Health and safety enforcement in mining operations By Madeleine Loewenberg, Associate – Norton Rose Fulbright The Occupational Health and Safety Act (OHSA) imposes a number of obligations on mine owners, operators, managers and supervisors, as well as officers and directors of mining companies. Being unaware of those obligations may result in prosecution by the Ontario Ministry of Labour (MOL). General and Specific Obligations The OHSA imposes general and specific duties on various workplace parties (including those in the mining industry) in the performance of work. For example, the legislation requires employers and supervisors to take “every precaution reasonable in the circumstances for the protection of a worker”. Among the general obligations imposed on workers is the duty to “work in compliance with the provisions of [the] Act and the regulations”. Officers and directors of a company must take “all reasonable care” to ensure that the company complies with the legislation, any orders or requirements written by MOL inspectors or directors, and any orders written by the Minister of Labour. In addition to the general duties that are imposed, the OHSA contains specific provisions applying to surface and underground mines and mining plants. More specific provisions, such as those contained in Ontario Regulation 854, Mines and Mining Plants (Regulation 854) are comprehensive and far-reaching. Regulation 854 regulates, among other matters relating to health and safety, the minimum age of workers in a mine and the number of hours that mine employees are permitted to work, required training programs, fire protection obligations, the manner by which haulage is to be 12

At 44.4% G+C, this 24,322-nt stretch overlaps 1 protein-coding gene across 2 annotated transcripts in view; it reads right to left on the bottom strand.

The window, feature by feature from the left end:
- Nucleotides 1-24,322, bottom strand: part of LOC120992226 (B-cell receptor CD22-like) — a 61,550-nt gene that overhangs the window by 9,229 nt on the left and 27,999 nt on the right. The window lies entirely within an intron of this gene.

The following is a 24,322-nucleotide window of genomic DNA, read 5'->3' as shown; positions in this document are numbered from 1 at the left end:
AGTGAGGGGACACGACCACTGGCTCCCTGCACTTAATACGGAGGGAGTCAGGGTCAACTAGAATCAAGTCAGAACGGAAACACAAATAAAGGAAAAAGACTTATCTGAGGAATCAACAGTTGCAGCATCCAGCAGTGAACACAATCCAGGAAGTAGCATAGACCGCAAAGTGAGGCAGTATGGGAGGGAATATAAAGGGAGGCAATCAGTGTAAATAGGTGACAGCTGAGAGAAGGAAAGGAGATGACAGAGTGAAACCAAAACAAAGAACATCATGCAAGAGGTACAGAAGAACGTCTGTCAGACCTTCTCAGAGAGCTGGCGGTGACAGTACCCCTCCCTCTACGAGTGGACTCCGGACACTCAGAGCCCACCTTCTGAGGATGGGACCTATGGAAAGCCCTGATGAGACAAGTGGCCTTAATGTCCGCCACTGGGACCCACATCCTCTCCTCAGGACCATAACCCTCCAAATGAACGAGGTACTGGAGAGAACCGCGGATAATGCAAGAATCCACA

Ontario Mineral Exploration Review

carried out, the storage and use of explosives in a mine, the use of haulageways and landing cages, and the installation of electrical equipment. Two provisions of Regulation 854 provide an illustration of the reach and scope of these obligations. 112. A haulageway used by motor vehicles, other than motor vehicles running on rails, shall, (a) except where pedestrian traffic is effectively prevented, be at least 1.5 metres wider than the maximum width of a motor vehicle using the haulageway; and (b) where it is regularly used by pedestrians and it is less than two metres wider than the maximum width of a motor vehicle using the haulageway, have safety stations as prescribed in section 114 at intervals not exceeding thirty metres. 212(1) Chairs used for landing a cage shall be, (a) arranged to fall clear and remain clear of the shaft compartment when the cage is lifted off the chairs; (b) operable only from outside the cage; and (c) so arranged as not to distort the cage. 212(2) Chairs fastened to shaft station posts shall be of a chain type. The MOL requires that mine operators make themselves aware of the hazards inherent in mining operations and mineral exploration and of the general and specific obligations placed upon them by the OHSA. Mine operators will also be expected to take all reasonable precautions to avoid breaches of the legislation and to ensure the health and safety of those working in and around the mine.